• The week before last, I was at the CAAMP (Canadian Association of Accredited Mortgage Professionals) Mortgage Symposium. The event happens once a year and highlights what happened in the mortgage industry in the previous year and talks about the upcoming year and what we should expect.

    It became very interesting when the economist #Ted Tsiakopolous from CMHC got up to speak. He spoke about the Canadian real estate landscape and provided statistics. One statistic that was very surprising was the fact that only 30% of mortgages in Canada are variable rate mortgages. So I thought this would make an interesting post.

    The first thing to note is the differences between fixed and variable mortgages.

    Fixed rate mortgage – A fixed rate mortgage is a mortgage where the rate of interest and payment are fixed for a specific period of time. Generally known as the mortgage term, it usually ranges from between 6 months and 10 years. As time goes on, more of the mortgage payment goes towards the principal and less of the payment goes to the interest. Furthermore, the fixed rate mortgage is based on the bond yield so as it rises, so do the fixed rates.

    Variable rate mortgage – A variable rate mortgage is a mortgage where the interest rate fluctuates with any changes in the lenders prime rate. If interest rates go down, your mortgage payment will go down, but if rates go up, your payment goes up. With some variable rate mortgages you can fix the payment and as long as rates stay below that required payment it will not change. If rates rise high enough that you are not covering the necessary payment, your payment will be increased.

    The important thing to note is that qualification differs between fixed and variable and thus this is why it is only at 30% variable mortgages vs. fixed mortgages in Canada.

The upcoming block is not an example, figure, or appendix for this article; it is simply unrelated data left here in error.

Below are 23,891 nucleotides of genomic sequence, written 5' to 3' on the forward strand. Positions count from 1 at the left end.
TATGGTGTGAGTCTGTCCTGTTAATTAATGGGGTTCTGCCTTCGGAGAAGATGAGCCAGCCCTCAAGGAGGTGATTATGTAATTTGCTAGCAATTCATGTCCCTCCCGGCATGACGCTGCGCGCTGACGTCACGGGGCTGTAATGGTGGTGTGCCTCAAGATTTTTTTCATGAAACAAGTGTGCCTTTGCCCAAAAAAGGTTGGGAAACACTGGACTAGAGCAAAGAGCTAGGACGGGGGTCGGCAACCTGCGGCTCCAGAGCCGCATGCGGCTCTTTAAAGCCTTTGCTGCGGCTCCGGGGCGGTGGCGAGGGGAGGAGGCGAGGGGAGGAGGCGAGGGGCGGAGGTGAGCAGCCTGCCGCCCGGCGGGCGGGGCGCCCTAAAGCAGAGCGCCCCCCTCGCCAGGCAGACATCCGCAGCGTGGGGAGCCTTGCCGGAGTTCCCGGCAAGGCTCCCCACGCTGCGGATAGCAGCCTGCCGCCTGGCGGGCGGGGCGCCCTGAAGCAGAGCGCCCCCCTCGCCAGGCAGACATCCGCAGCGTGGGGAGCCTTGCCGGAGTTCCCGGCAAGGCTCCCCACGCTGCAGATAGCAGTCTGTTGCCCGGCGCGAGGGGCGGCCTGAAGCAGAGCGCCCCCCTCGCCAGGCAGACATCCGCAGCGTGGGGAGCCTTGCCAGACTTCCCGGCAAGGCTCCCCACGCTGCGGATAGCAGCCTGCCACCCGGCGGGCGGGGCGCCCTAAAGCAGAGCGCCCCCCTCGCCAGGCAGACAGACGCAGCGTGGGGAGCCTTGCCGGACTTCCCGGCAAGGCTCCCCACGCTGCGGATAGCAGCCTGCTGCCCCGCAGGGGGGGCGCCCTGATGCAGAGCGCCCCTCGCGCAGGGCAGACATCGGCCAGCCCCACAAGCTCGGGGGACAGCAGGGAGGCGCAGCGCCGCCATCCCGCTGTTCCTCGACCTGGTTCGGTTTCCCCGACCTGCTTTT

In a fixed mortgage, you will qualify at the 5-year fixed rate, which today is 2.74% and a 25, 30 or 35 year amortization. The important thing to keep in mind is that with less than 20% down, you cannot qualify for an amortization greater than 25 years. The benefit of course with a lower amortization is that you incur less interest over the life of the mortgage.

    Conversely in a variable mortgage, you must qualify at the benchmark rate otherwise known as the Bank of Canada qualifying rate, which is currently 4.74%. if you remember only a few short weeks ago, the BOC rate fell 5 basis points after oil prices also tumbled. Of course, this is not the only reason but that is for another post!

    So which should you choose? Unfortunately it might not be up to you if your GDS (Gross Debt Service Ratio) and TDS (Total Debt Service Ratios) are not in line for qualifying for the Variable rate. Most “A” lenders look for a ratio of GDS – 32% & TDS-40%. “B” Lenders are more flexible but you will incur higher rates.

    When I do a purchase analysis for my clients, I look at both options and present the pros and cons of both fixed and variable. I take into account my clients current monthly obligations, their current lifestyle and what they can afford. Fixed or variable, it comes down to affordability and qualification.

    Don’t forget if you, a friend or family member have any questions about mortgage financing I’m here to answer those questions and to work with you to arrange the best product to fit your specific needs and comfort levels.